(fragile: unstable, disintegrating, malleable, temporary, sketchy, self-sabotage, needs care, gone when not needed, anti-territorial, only there as long as invested in, can’t hold)
I have some questions:
What can be a truly feminist architecture? One that does not create territory, does not claim, does not exclude. (Will society be different if it builds in another way, or is it the other way around, or are they actually inseparable form one another?). How much of the utopia of Occupy is due to the haphazard conditions of camping and DIY? Should we be sad that it’s gone? Or is its ability to disappear its most precious, most pioneering trait? Every social movement must find, claim and hold a space or perish, yes? – become an institution or die.
But how to keep on dying?
Processes of institutionalization are also processes of architectural shifts away from the fragile: from sticks and fabrics to metal and concrete, from sit-ins on the floor to tables and chairs, from open spaces to chambers with doors, from expanding circles to sitting arrangements. All of these we justify with productivity concerns. So maybe the question is: how to be productive and fragile at the same time?
Settlement is a spatial proposal that tries to sustain its architectural fragility hoping in this way to initiate a temporary social, organisational and ideological one. Simply put, it is a collective workspace, a camp and a hangout, open to all who step by and would like to contribute to it. Like many other such meetings it is a place of informal exchange and presentation. It is a space for practices instead of products, a place where our individual ideas and processes have not yet achieved a solid state and can flow into each other.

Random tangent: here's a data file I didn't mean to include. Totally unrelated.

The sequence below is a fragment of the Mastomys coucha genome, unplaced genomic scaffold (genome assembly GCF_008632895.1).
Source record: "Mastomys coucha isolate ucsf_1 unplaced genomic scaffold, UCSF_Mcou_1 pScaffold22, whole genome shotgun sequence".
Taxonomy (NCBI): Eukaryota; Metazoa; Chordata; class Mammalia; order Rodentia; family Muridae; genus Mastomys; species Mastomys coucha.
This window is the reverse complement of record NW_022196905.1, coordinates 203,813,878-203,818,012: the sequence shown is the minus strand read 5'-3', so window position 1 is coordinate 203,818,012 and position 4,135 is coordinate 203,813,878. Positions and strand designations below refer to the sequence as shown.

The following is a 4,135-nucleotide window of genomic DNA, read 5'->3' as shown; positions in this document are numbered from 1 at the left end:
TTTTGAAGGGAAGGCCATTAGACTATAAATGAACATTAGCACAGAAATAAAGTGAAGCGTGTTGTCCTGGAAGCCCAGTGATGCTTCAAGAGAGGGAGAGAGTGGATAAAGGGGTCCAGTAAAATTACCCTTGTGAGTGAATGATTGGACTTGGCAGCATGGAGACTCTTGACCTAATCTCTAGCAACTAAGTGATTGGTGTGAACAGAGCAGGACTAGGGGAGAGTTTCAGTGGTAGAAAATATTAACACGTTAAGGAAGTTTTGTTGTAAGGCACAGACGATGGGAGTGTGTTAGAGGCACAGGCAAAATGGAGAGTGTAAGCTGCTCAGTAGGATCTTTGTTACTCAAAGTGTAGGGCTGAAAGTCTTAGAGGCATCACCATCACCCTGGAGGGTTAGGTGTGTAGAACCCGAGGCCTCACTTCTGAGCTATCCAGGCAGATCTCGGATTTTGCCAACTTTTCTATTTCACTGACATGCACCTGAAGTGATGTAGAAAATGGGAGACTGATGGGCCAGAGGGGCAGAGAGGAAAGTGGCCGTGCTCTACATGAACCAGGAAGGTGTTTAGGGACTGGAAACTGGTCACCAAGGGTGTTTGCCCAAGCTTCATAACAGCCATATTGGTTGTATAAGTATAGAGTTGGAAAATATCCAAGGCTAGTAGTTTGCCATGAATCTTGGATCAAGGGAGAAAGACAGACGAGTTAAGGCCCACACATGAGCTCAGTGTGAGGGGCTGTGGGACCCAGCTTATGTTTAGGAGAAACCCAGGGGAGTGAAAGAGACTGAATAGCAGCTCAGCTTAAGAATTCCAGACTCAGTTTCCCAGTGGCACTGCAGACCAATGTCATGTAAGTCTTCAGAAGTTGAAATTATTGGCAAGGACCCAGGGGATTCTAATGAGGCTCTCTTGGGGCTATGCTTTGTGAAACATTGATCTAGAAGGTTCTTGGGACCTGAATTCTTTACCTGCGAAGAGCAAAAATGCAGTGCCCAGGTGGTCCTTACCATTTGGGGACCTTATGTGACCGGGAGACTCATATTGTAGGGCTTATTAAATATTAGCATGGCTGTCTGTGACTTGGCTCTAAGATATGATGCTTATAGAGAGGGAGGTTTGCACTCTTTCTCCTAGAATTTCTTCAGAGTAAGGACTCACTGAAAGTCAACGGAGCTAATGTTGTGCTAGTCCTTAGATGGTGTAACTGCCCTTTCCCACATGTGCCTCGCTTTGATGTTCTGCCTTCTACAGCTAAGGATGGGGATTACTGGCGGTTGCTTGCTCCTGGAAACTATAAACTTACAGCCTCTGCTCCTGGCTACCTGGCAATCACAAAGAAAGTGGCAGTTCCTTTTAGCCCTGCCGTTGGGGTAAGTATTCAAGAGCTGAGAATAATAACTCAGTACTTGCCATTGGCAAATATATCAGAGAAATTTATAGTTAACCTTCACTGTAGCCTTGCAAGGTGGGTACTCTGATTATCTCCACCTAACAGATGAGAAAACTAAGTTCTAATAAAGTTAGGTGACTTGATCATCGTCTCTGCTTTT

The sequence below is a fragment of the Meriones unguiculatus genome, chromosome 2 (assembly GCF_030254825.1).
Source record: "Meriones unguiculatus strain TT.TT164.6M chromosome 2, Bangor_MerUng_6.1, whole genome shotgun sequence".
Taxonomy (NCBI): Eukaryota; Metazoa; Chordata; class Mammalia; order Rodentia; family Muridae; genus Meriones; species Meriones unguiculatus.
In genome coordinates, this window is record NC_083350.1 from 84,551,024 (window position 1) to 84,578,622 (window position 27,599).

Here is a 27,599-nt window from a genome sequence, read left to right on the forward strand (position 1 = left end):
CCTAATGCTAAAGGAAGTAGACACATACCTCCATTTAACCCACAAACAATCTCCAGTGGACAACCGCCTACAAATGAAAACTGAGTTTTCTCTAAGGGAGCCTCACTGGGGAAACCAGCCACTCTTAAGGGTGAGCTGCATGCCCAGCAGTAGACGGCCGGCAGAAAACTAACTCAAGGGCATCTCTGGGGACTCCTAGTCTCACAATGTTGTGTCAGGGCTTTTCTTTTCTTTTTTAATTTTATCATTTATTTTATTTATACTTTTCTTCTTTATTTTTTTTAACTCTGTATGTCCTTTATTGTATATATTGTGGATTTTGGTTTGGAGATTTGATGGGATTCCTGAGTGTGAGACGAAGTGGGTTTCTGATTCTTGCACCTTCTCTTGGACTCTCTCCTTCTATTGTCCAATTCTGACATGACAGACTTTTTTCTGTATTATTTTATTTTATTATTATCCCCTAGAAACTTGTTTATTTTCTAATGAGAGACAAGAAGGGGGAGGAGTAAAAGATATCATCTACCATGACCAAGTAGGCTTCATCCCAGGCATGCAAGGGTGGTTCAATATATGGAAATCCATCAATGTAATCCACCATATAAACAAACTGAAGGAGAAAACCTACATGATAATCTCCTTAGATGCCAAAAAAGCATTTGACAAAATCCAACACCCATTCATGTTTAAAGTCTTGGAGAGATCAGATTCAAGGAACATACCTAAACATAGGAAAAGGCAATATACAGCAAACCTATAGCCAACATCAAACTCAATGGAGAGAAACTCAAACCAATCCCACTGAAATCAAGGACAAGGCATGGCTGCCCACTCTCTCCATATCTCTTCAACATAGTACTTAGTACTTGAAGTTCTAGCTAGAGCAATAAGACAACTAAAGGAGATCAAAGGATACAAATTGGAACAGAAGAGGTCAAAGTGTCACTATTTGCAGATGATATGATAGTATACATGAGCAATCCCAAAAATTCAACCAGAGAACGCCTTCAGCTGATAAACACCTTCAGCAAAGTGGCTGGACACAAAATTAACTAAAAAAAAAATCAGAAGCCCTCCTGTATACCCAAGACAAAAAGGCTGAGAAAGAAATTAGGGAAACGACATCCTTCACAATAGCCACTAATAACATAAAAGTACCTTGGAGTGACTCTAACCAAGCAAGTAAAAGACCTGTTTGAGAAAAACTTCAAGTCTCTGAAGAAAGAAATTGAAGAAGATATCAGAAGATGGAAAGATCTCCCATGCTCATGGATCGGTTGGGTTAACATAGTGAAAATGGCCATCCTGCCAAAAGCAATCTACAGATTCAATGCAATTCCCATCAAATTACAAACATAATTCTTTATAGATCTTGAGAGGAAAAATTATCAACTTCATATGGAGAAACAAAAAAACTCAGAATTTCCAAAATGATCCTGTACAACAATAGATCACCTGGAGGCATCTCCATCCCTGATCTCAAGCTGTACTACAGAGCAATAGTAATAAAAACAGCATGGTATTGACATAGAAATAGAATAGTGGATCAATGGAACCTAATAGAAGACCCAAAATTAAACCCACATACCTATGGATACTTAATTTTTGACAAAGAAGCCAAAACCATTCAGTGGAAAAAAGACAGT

Settlement starts with a haphazard collection of materials in an otherwise empty space Everything one might need for one’s work has to be built and (re)invented there. There are no tables, no chairs, and the materials and objects resist easy categorization and usability. They have to be mis-used, adapted, they have a will of their own. The built environment has to be negotiated (with) on the level of the object. There is a potential in a thing being one thing one day, and a totally different thing the day after. There is also a potential in a thing changing hands. (You will be surprised how quickly ownership is established from communal beginnings: you just have to take pick up something and move it somewhere else.)
Settlement is a space that tries very hard not to settle. Its instability naturally works against the establishing of clear boundaries between „your space“ and „my space“, what hopefully follows from that is that it is very difficult to establish boundaries between „your work“ and "my work". I believe that practice is bound by space, and if space gets shaky, unstable, shareable, so does the practice.
By starting from scratch Settlement invites a re-negotiation of the specific conditions of each practice. In the course of the three weeks Settlement lets your particular method of production and sharing find its own intrinsic spatial conditions, free from the encoded behaviors of ready-made spaces such as “table”, “studio”, “meeting”, “gallery”, “venue”, “library”, etc. The politics of practice in terms of co-habitation and co-working, of claiming one’s own space, inviting or excluding the outside, communication of ideas, inviting change and influence are all there to be questioned within this setup. As a practice is (in some ways) „re-built“ during Settlement, one can come to question its very construction.